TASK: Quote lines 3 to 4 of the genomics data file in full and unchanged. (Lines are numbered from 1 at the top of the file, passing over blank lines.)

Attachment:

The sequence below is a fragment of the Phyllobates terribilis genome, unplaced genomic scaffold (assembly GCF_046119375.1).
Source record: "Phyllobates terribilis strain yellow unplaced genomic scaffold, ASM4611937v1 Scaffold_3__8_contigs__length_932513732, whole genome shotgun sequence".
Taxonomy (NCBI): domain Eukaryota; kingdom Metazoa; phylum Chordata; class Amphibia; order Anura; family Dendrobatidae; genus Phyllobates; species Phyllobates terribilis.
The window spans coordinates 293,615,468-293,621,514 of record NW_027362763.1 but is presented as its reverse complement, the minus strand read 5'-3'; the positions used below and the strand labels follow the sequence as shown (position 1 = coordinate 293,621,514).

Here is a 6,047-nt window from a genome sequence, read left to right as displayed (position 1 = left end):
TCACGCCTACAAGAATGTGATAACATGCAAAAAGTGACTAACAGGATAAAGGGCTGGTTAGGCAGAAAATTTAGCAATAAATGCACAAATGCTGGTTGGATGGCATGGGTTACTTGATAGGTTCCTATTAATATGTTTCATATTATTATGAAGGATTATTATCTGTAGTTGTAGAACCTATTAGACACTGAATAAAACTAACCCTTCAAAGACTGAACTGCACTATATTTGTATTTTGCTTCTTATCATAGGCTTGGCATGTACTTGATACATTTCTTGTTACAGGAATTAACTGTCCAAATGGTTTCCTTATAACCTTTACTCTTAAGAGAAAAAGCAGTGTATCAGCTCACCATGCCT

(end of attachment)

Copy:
Taxonomy (NCBI): domain Eukaryota; kingdom Metazoa; phylum Chordata; class Amphibia; order Anura; family Dendrobatidae; genus Phyllobates; species Phyllobates terribilis.
The window spans coordinates 293,615,468-293,621,514 of record NW_027362763.1 but is presented as its reverse complement, the minus strand read 5'-3'; the positions used below and the strand labels follow the sequence as shown (position 1 = coordinate 293,621,514).